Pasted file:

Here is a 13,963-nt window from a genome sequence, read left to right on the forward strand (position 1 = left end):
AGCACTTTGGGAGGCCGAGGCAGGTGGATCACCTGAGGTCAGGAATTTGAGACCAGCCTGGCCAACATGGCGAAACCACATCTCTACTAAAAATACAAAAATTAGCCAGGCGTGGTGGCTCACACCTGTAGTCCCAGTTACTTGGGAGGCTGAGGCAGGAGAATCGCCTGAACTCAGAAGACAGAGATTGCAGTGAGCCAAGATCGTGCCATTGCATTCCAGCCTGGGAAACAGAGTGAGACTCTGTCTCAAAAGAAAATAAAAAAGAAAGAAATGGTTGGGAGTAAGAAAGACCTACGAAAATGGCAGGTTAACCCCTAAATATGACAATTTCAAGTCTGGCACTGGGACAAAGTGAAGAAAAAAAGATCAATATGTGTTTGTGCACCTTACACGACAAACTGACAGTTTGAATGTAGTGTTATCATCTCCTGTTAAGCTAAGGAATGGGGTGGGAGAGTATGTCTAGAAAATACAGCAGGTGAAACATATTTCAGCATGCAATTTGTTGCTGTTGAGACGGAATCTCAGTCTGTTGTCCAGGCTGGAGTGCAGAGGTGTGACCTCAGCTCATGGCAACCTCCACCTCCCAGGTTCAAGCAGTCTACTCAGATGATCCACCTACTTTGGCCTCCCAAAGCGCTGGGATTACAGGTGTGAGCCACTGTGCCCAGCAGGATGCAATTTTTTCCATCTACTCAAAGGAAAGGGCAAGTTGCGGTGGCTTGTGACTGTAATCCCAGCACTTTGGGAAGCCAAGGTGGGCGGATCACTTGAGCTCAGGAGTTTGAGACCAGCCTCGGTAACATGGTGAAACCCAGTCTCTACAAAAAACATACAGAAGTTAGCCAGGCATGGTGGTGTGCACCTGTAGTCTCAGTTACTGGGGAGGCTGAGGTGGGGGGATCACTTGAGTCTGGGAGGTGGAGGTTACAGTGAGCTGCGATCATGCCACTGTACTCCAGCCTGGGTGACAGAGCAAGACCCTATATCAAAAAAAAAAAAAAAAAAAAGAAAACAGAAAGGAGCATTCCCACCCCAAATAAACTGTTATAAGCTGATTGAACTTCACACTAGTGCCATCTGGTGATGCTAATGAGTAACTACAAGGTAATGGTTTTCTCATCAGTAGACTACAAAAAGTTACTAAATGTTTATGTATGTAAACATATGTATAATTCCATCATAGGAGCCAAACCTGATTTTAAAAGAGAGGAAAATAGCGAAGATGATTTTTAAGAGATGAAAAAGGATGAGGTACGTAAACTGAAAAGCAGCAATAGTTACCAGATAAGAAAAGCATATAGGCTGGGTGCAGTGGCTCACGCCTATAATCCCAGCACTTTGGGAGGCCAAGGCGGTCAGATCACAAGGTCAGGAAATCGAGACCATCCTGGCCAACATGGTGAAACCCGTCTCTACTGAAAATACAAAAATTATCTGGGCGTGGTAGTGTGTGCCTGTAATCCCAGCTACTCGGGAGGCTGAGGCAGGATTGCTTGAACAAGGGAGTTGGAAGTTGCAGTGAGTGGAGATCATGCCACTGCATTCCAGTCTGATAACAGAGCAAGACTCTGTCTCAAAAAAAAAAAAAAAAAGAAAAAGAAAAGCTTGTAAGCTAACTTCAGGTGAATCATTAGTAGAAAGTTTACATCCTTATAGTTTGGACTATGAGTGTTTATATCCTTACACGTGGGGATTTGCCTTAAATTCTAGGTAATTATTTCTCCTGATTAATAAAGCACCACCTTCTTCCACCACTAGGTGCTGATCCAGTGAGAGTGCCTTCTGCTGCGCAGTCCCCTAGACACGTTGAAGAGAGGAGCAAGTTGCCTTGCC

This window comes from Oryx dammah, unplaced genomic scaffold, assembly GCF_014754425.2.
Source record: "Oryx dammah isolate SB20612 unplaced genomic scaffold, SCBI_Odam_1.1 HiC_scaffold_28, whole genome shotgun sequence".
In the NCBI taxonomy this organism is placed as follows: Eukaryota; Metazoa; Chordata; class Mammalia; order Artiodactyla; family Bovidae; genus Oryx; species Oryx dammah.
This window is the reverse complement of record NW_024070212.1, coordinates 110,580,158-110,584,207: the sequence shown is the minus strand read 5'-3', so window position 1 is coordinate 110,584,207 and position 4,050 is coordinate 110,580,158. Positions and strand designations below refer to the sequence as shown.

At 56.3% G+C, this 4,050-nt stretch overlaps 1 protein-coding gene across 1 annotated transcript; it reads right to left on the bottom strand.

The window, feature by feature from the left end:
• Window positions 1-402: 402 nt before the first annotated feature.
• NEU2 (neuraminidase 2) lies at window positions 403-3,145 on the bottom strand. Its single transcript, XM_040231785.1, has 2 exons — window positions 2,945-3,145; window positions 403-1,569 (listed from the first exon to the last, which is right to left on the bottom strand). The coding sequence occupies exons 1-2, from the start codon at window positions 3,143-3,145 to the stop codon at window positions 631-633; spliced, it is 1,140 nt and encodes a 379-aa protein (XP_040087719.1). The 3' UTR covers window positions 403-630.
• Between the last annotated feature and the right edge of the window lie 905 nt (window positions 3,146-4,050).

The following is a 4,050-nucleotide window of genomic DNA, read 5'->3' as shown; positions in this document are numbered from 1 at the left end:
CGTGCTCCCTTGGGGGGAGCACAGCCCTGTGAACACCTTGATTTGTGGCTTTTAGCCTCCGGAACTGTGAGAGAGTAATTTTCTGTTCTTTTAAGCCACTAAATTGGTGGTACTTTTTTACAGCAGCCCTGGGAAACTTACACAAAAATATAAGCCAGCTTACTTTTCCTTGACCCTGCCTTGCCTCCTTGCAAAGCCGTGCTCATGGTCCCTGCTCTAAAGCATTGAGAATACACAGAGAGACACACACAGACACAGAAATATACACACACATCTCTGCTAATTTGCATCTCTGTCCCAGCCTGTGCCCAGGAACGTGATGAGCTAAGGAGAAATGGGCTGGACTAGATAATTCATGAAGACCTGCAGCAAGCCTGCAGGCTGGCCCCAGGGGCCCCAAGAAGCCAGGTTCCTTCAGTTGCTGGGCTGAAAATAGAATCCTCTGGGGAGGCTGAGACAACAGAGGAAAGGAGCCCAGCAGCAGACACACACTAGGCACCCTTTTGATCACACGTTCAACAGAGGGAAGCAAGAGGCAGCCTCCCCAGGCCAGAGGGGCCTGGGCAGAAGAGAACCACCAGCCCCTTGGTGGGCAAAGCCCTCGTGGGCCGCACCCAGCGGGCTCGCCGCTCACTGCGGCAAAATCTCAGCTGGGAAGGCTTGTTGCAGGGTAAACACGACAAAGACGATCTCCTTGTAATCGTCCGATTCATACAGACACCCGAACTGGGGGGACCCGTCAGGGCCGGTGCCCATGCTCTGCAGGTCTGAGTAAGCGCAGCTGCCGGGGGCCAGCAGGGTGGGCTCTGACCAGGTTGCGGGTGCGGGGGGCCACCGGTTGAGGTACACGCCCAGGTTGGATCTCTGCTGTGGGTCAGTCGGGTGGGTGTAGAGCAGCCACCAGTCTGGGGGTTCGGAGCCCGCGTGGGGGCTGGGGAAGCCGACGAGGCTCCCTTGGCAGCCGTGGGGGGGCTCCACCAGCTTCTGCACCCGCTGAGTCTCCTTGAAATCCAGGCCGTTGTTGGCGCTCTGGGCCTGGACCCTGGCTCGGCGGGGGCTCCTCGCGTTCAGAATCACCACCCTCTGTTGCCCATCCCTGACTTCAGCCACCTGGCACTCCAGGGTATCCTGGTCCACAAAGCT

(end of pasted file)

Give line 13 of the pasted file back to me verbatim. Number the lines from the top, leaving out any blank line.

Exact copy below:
CGTGCTCCCTTGGGGGGAGCACAGCCCTGTGAACACCTTGATTTGTGGCTTTTAGCCTCCGGAACTGTGAGAGAGTAATTTTCTGTTCTTTTAAGCCACTAAATTGGTGGTACTTTTTTACAGCAGCCCTGGGAAACTTACACAAAAATATAAGCCAGCTTACTTTTCCTTGACCCTGCCTTGCCTCCTTGCAAAGCCGTGCTCATGGTCCCTGCTCTAAAGCATTGAGAATACACAGAGAGACACACACAGACACAGAAATATACACACACATCTCTGCTAATTTGCATCTCTGTCCCAGCCTGTGCCCAGGAACGTGATGAGCTAAGGAGAAATGGGCTGGACTAGATAATTCATGAAGACCTGCAGCAAGCCTGCAGGCTGGCCCCAGGGGCCCCAAGAAGCCAGGTTCCTTCAGTTGCTGGGCTGAAAATAGAATCCTCTGGGGAGGCTGAGACAACAGAGGAAAGGAGCCCAGCAGCAGACACACACTAGGCACCCTTTTGATCACACGTTCAACAGAGGGAAGCAAGAGGCAGCCTCCCCAGGCCAGAGGGGCCTGGGCAGAAGAGAACCACCAGCCCCTTGGTGGGCAAAGCCCTCGTGGGCCGCACCCAGCGGGCTCGCCGCTCACTGCGGCAAAATCTCAGCTGGGAAGGCTTGTTGCAGGGTAAACACGACAAAGACGATCTCCTTGTAATCGTCCGATTCATACAGACACCCGAACTGGGGGGACCCGTCAGGGCCGGTGCCCATGCTCTGCAGGTCTGAGTAAGCGCAGCTGCCGGGGGCCAGCAGGGTGGGCTCTGACCAGGTTGCGGGTGCGGGGGGCCACCGGTTGAGGTACACGCCCAGGTTGGATCTCTGCTGTGGGTCAGTCGGGTGGGTGTAGAGCAGCCACCAGTCTGGGGGTTCGGAGCCCGCGTGGGGGCTGGGGAAGCCGACGAGGCTCCCTTGGCAGCCGTGGGGGGGCTCCACCAGCTTCTGCACCCGCTGAGTCTCCTTGAAATCCAGGCCGTTGTTGGCGCTCTGGGCCTGGACCCTGGCTCGGCGGGGGCTCCTCGCGTTCAGAATCACCACCCTCTGTTGCCCATCCCTGACTTCAGCCACCTGGCACTCCAGGGTATCCTGGTCCACAAAGCT